2)  She could turn the car around and head past the prison and on to points as yet unknown.  She has a car, her gun, and some semblance of wits.  At one point, she was  enough of a bad-ass to shoot her own sister after that sister was infected by a zombie bite and turned into a monster.  Admittedly the road is full of dangerous unknowns, but so is the world she’s used to.  Rick doesn’t always live up to the concept of “stable” and the Governor is a power-hungry, murderous narcissist.  Neither of these factors contributes to a desire to prolong one’s loyalty, and she could theoretically have days of travel under her belt before anyone actually gave a shit that she was missing.  Downsides: traveling on one’s own can be nerve-wracking in the best of times.  She lacks the knowledge about road conditions (clear? Or full of abandoned vehicles?) and supplies.  She only has one clip in her gun.  And there is no guarantee that any other group she encounters will offer more safety than the ones she is currently dealing with.

Maybe it's time for Andrea to have some "me" time.

Maybe it’s time for Andrea to have some “me” time.

3) There is an abandoned town somewhere between the prison where the Grimes clan is holed up and Woodbury.  Glenn and Maggie had gone there for supplies and subsequently were captured by Merle, who at that point was one of the Governor’s soldiers.  Andrea could make her way to that abandoned town, break into the library, loot a copy of Codependent No More and not. Move. A. Muscle. until she determines why she has a thing for power-hungry, murderous narcissists.  Remember, she also had a fling with Shane, who was on the express bus to Crazyville.  Shane killed Otis and tried to kill Rick, but only after he tried to steal both Rick’s authority and his family out from under him.  Because seriously, it’s like the writers cracked open a textbook, found a definition for codependency, and wrote her character around that.  This may be a golden opportunity for Andrea to get to know herself a little better, work on her inner selfness, and break the pattern of destructiveness that has plagued her since we first met her in the series premiere.  The town is fairly clear and she is familiar with the surrounding area.  Downsides: she will be on her own, and may have to come to grips with some painful aspects of her personality.

Or: back to Woodbury?

Or: back to Woodbury?

4) She could get in the car Rick has given her and drive back to Woodbury and the Governor.  It is walled and relatively safe, with food and water.  We can all understand that Andrea’s romantic involvement with the Governor may skew her initial perceptions, and that mayhem has been raining down fast and hard in Woodbury and gets in the way of level-headed thinking.  However.  Girlfriend needs to take some time to assimilate all of her information about the Governor.  Downsides?  You got ’em:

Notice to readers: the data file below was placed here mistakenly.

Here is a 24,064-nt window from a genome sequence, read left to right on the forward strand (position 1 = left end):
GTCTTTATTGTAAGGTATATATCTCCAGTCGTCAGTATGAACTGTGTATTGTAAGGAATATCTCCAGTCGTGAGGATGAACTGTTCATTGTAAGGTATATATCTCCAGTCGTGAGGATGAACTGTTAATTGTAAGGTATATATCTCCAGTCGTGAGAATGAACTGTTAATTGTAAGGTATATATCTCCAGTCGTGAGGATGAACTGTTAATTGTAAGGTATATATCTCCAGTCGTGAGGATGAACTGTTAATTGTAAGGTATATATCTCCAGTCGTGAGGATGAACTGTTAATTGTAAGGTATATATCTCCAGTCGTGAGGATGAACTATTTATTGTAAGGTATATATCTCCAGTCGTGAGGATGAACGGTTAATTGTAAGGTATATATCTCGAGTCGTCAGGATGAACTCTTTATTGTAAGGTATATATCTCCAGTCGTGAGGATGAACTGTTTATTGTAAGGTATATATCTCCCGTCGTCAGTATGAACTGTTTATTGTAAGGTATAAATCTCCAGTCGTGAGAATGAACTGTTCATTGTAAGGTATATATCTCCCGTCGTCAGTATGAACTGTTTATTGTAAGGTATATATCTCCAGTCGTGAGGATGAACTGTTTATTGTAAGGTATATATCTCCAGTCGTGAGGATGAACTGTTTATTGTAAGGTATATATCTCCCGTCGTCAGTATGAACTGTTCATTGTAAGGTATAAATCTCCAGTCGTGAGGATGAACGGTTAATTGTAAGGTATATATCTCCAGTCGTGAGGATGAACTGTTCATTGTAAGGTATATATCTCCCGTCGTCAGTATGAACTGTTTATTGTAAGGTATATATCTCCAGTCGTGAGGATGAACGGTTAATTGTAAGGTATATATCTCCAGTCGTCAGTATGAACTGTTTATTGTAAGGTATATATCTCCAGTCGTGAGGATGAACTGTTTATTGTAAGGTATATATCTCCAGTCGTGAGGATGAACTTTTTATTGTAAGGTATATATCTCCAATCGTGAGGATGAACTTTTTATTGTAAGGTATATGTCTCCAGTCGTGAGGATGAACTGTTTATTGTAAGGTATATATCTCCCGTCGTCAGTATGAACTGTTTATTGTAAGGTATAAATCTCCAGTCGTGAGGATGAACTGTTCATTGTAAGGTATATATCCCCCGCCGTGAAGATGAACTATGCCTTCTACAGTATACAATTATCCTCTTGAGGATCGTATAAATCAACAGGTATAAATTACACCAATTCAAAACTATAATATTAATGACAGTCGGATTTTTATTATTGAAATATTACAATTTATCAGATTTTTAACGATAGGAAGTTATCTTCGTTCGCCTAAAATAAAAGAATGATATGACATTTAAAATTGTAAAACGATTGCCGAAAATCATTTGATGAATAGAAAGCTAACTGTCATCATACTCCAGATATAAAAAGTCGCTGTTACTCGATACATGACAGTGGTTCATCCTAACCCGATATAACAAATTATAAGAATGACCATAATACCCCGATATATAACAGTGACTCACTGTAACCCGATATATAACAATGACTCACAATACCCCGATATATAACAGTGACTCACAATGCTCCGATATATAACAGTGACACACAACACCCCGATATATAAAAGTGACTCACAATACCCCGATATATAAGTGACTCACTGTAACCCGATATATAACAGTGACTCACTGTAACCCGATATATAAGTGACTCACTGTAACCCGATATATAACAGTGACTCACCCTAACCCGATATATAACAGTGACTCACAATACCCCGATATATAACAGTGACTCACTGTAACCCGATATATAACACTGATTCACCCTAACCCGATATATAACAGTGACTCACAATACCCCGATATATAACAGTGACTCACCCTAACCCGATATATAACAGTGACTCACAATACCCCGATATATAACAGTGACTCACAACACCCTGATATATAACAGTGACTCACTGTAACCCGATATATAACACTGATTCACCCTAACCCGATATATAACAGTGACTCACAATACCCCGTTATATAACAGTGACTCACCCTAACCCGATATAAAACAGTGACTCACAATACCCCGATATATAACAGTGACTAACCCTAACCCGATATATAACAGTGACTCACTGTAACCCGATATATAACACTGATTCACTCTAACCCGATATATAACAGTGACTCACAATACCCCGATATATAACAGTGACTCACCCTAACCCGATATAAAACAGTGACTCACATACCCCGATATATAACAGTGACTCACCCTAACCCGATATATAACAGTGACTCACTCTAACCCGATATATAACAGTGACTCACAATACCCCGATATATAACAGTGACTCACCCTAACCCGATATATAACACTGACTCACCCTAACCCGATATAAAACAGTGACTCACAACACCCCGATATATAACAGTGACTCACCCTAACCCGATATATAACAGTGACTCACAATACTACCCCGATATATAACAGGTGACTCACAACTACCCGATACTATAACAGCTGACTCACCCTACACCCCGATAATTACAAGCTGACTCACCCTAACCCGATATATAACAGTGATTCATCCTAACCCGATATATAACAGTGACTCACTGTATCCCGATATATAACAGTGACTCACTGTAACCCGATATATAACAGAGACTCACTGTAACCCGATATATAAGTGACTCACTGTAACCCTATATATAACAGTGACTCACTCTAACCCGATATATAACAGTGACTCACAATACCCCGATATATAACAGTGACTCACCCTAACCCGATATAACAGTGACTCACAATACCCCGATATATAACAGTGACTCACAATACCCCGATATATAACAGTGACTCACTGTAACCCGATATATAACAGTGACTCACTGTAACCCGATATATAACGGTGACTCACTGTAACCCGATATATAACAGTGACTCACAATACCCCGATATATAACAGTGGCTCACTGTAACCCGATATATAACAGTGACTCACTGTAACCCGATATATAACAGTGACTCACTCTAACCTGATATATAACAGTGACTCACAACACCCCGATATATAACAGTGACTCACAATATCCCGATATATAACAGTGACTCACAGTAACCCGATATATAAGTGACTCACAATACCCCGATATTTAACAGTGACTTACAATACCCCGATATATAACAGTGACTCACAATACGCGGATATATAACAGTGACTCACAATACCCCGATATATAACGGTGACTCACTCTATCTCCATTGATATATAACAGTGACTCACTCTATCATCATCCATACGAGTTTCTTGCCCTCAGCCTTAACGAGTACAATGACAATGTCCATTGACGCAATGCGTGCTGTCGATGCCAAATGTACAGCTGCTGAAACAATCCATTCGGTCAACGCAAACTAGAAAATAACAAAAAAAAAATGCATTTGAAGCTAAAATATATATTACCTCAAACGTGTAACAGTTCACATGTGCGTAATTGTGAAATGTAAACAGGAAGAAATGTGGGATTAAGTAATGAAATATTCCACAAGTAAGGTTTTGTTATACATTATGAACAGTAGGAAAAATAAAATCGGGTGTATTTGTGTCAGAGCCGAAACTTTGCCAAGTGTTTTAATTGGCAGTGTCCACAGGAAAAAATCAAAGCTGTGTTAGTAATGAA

• He kept zombie and human heads in jars as trophies of his kills.
  • He kept his zombie daughter locked in a cubby hole and would take her out to cuddle her when he had a sad.
  • He concealed the presence of Glenn and Maggie from Andrea, and would have had them executed if Rick didn’t show up in time.  He then lied to Andrea about his motives for concealing them.
  • He sent Merle to kill Michonne.  Michonne lived.
  • He captures zombies for fun and experimentation.
  • He forced Merle and his brother Daryl to fight in the human equivalent of a bear pit, to appease a crowd he whipped into a bloodthirsty frenzy.
  • He initiated an assault on the prison the Grimes clan lives in and destroyed their outer defenses by having one of his minions drive a bread van through the exterior fencing and open the back of the truck, which was loaded with zombies.  So, not only are zombies now able to make their way in past the exterior fence, they seeded the yard with zombies of their own.  Furthermore, he lied to Andrea about who started what, and said Rick attacked them.
  • He expects all of his people–including the untrained, the young, the physically infirm–to behave as soldiers.  And his word is law.
  • Andrea has caught him lying and found out about nearly everything he’s done, including seeing his wall of jarred creepy zombie head trophies.

“I just want to make sure no one else gets killed,” Andrea said to Carol, a member of the Grimes clan.  Carol said, “You can end this,” and told her she could go back to Woodbury like Mata Hari, give the Governor the night of his life and dispatch him in his sleep.

In the end, out of all her possible options, Andrea did decide to return to Woodbury.  She did bump uglies with the Governor.  And then, in the middle of the night, she got up, got her knife, looked at him sleeping so peacefully (like an angel!) and got all soft and doughy.  Then she put the knife away and went back to bed.

Seriously, Andrea, WTF?  What else does the Governor have to do to finally prove he’s a goddamned nightmare?  Zombie rape?  Puppy kicking?  Wearing white shoes after Labor Day?

Photo from forbes.com

Photo from forbes.com

Since Andrea has become the poster child for impaired decision-making, I’m proposing a line of Andrea-based paraphernalia, starting with the What Would Andrea Do? bracelet.

What Would Andrea Do?

What Would Andrea Do?

So when you’re trying to figure out if that new boyfriend or girlfriend is right for you…or you come across some information about your current relationship that gives you pause…or you’ve got friends who are fighting and you keep finding yourself in the middle of it…take a long, hard look at your What Would Andrea Do? bracelet.  Consider her actions, based on codependency and misguided arrogance.  And then?  Do exactly the opposite.